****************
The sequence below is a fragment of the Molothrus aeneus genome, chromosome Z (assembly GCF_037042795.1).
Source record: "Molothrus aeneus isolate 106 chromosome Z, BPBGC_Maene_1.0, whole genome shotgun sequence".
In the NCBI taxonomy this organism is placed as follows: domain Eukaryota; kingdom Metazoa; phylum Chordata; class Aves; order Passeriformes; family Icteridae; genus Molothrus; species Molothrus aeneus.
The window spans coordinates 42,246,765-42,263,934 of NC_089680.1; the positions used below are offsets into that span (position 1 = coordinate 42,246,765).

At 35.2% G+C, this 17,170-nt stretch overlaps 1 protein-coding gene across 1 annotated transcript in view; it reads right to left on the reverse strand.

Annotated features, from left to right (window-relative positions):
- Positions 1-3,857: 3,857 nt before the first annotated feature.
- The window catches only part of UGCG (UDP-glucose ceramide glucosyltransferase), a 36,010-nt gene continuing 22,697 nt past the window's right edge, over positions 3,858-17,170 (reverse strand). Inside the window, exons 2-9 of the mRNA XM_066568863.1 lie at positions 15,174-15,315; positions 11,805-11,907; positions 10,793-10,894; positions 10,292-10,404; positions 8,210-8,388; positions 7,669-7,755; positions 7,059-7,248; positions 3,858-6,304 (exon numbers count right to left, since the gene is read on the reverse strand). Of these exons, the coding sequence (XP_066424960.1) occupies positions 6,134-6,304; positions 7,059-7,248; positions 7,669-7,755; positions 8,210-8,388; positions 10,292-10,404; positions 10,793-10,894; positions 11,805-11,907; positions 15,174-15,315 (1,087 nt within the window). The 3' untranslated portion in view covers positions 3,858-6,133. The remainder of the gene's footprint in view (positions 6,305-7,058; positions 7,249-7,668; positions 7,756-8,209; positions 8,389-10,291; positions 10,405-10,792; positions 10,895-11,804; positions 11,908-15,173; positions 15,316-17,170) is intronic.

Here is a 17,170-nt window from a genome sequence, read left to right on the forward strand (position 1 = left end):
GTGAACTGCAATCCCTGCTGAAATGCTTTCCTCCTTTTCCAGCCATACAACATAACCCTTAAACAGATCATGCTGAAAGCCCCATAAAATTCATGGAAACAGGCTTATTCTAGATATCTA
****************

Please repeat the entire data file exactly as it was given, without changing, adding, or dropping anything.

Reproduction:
The sequence below is a fragment of the Molothrus aeneus genome, chromosome Z (assembly GCF_037042795.1).
Source record: "Molothrus aeneus isolate 106 chromosome Z, BPBGC_Maene_1.0, whole genome shotgun sequence".
In the NCBI taxonomy this organism is placed as follows: domain Eukaryota; kingdom Metazoa; phylum Chordata; class Aves; order Passeriformes; family Icteridae; genus Molothrus; species Molothrus aeneus.
The window spans coordinates 42,246,765-42,263,934 of NC_089680.1; the positions used below are offsets into that span (position 1 = coordinate 42,246,765).

At 35.2% G+C, this 17,170-nt stretch overlaps 1 protein-coding gene across 1 annotated transcript in view; it reads right to left on the reverse strand.

Annotated features, from left to right (window-relative positions):
- Positions 1-3,857: 3,857 nt before the first annotated feature.
- The window catches only part of UGCG (UDP-glucose ceramide glucosyltransferase), a 36,010-nt gene continuing 22,697 nt past the window's right edge, over positions 3,858-17,170 (reverse strand). Inside the window, exons 2-9 of the mRNA XM_066568863.1 lie at positions 15,174-15,315; positions 11,805-11,907; positions 10,793-10,894; positions 10,292-10,404; positions 8,210-8,388; positions 7,669-7,755; positions 7,059-7,248; positions 3,858-6,304 (exon numbers count right to left, since the gene is read on the reverse strand). Of these exons, the coding sequence (XP_066424960.1) occupies positions 6,134-6,304; positions 7,059-7,248; positions 7,669-7,755; positions 8,210-8,388; positions 10,292-10,404; positions 10,793-10,894; positions 11,805-11,907; positions 15,174-15,315 (1,087 nt within the window). The 3' untranslated portion in view covers positions 3,858-6,133. The remainder of the gene's footprint in view (positions 6,305-7,058; positions 7,249-7,668; positions 7,756-8,209; positions 8,389-10,291; positions 10,405-10,792; positions 10,895-11,804; positions 11,908-15,173; positions 15,316-17,170) is intronic.

Here is a 17,170-nt window from a genome sequence, read left to right on the forward strand (position 1 = left end):
GTGAACTGCAATCCCTGCTGAAATGCTTTCCTCCTTTTCCAGCCATACAACATAACCCTTAAACAGATCATGCTGAAAGCCCCATAAAATTCATGGAAACAGGCTTATTCTAGATATCTA